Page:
Laundry and Dry-Cleaning Workers

580 0.8 11.52 23,960

Pressers, Textile, Garment, and Related Materials

(5) (5) 9.92 20,640

Sewing Machine Operators

430 0.8 12.58 26,160

Sewers, Hand

40 1.6 13.43 27,930

Tailors, Dressmakers, and Custom Sewers

(5) (5) 10.57 21,980

Textile Cutting Machine Setters, Operators, and Tenders

30 0.6 13.46 27,990

Extruding and Forming Machine Setters, Operators, and Tenders, Synthetic and Glass Fibers

90 1.2 14.07 29,260

Upholsterers

170 1.5 14.85 30,880

Textile, Apparel, and Furnishings Workers, All Other

(5) (5) 11.83 24,600

Cabinetmakers and Bench Carpenters

630 1.8 17.45 36,300

Furniture Finishers

320 5.1 15.63 32,510

Sawing Machine Setters, Operators, and Tenders, Wood

240 1.3 13.42 27,920

Woodworking Machine Setters, Operators, and Tenders, Except Sawing

820 2.9 13.38 27,830

Power Plant Operators

160 1.1 32.50 67,590

Stationary Engineers and Boiler Operators

30 0.3 31.45 65,410

Water and Wastewater Treatment Plant and System Operators

220 0.5 22.59 46,980

Chemical Plant and System Operators

90 0.7 25.33 52,690

Plant and System Operators, All Other

160 3.6 23.71 49,310

Chemical Equipment Operators and Tenders

120 0.5 22.27 46,330

Separating, Filtering, Clarifying, Precipitating, and Still Machine Setters, Operators, and Tenders

100 0.5 18.56 38,610

Crushing, Grinding, and Polishing Machine Setters, Operators, and Tenders

(5) (5) 16.82 34,980

Grinding and Polishing Workers, Hand

280 2.6 14.41 29,980

Mixing and Blending Machine Setters, Operators, and Tenders

940 1.9 16.21 33,720

Cutters and Trimmers, Hand

70 1.2 12.87 26,780

Cutting and Slicing Machine Setters, Operators, and Tenders

(5) (5) 15.83 32,940

Extruding, Forming, Pressing, and Compacting Machine Setters, Operators, and Tenders

300 1.1 14.28 29,710

Furnace, Kiln, Oven, Drier, and Kettle Operators and Tenders

40 0.6 18.43 38,330

Inspectors, Testers, Sorters, Samplers, and Weighers

(5) (5) 15.68 32,620

Dental Laboratory Technicians

80 0.6 19.61 40,790

Ophthalmic Laboratory Technicians

(5) (5) 14.14 29,410

Packaging and Filling Machine Operators and Tenders

2,990 2.1 12.82 26,670

Coating, Painting, and Spraying Machine Setters, Operators, and Tenders

770 2.3 15.93 33,130

Painters, Transportation Equipment

140 0.7 19.74 41,060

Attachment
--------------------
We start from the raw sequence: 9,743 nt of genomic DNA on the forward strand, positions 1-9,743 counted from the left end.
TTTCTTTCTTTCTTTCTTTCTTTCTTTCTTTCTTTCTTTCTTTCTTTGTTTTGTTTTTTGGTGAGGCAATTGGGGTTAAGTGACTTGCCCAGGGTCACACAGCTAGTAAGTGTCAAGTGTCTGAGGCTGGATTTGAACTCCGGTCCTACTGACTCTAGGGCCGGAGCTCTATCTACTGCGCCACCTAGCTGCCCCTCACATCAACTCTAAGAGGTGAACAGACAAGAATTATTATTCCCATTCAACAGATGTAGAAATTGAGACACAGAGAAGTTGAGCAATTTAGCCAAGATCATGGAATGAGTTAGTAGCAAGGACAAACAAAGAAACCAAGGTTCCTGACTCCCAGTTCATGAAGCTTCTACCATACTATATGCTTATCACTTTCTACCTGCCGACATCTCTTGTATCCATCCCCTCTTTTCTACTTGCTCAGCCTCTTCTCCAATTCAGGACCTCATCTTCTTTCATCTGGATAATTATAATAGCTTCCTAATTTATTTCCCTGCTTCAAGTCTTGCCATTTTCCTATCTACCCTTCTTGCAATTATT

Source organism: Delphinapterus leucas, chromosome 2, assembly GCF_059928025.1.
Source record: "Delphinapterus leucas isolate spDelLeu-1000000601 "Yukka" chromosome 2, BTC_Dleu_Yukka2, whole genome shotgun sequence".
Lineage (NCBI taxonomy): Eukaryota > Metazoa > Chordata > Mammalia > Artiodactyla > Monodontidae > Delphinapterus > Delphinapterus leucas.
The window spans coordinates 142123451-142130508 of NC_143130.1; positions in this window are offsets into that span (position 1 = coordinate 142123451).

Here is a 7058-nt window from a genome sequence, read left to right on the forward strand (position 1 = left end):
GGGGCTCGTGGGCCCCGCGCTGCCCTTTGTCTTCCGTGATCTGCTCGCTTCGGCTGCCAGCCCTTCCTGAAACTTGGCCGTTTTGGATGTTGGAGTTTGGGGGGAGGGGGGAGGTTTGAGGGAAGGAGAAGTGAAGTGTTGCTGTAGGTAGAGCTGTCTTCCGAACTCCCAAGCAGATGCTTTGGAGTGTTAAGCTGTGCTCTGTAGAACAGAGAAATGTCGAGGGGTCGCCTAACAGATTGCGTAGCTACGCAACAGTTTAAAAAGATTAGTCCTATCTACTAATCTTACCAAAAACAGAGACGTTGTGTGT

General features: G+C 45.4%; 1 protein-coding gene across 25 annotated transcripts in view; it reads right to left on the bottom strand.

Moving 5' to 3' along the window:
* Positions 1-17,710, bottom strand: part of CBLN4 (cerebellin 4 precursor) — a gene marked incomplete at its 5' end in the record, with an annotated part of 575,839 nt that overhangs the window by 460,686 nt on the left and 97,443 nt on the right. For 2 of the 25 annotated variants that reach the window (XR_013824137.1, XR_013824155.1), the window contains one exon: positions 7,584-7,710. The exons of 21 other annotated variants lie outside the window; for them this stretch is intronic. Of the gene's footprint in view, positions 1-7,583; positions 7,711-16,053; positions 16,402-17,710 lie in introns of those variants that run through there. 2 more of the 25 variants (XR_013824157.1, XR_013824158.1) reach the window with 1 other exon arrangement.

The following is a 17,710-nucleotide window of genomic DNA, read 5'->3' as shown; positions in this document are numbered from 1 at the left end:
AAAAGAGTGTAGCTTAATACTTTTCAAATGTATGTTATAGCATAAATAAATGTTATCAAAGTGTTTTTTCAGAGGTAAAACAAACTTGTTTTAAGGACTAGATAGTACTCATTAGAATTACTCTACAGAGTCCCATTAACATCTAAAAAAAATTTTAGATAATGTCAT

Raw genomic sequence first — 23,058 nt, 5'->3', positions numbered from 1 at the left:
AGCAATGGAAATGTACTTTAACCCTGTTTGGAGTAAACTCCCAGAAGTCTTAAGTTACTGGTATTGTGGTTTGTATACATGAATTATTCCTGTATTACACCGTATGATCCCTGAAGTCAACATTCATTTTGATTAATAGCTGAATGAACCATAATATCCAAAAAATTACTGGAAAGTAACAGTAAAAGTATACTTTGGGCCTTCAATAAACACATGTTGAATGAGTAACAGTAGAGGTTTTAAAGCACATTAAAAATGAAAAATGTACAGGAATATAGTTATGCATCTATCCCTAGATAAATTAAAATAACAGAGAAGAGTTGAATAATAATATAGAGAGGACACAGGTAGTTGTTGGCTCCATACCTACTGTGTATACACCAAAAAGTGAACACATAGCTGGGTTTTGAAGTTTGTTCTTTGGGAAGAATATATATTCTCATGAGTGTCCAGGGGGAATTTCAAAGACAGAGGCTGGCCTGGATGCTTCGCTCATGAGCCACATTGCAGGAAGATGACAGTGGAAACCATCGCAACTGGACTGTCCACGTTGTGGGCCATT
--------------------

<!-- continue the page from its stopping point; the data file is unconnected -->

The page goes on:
Painting, Coating, and Decorating Workers

170 2.9 17.30 35,990

Photographic Process Workers and Processing Machine Operators

(5) (5) 15.07 31,350

Adhesive Bonding Machine Operators and Tenders

90 1.3 15.33 31,890

Cleaning, Washing, and Metal Pickling Equipment Operators and Tenders

(5) (5) 14.88 30,960

Etchers and Engravers

100 2.8 17.11 35,590

Molders, Shapers, and Casters, Except Metal and Plastic

100 0.7 13.16 27,380

Paper Goods Machine Setters, Operators, and Tenders

410 1.2 17.03 35,420

Helpers--Production Workers

4,000 2.4 12.12 25,210

Production Workers, All Other

1,400 1.5 13.37 27,800

Footnotes:
(1) For a complete listing of all detailed occupations in the Grand Rapids-Wyoming Metropolitan Statistical Area, see www.bls.gov/oes/current/oes_24340.htm.
(2) Estimates for detailed occupations do not sum to the totals because the totals include occupations not shown separately. Estimates do not include self-employed workers.
(3) The location quotient is the ratio of the area concentration of occupational employment to the national average concentration. A location quotient greater than one indicates the occupation has a higher share of employment than average, and a location quotient less than one indicates the occupation is less prevalent in the area than average.
(4) Annual wages have been calculated by multiplying the hourly mean wage by a ‘year-round, full-time’ hours figure of 2,080 hours; for those occupations where there is not an hourly mean wage published, the annual wage has been directly calculated from the reported survey data.
(5) Estimates not released.
 

 

Last Modified Date: Wednesday, June 22, 2016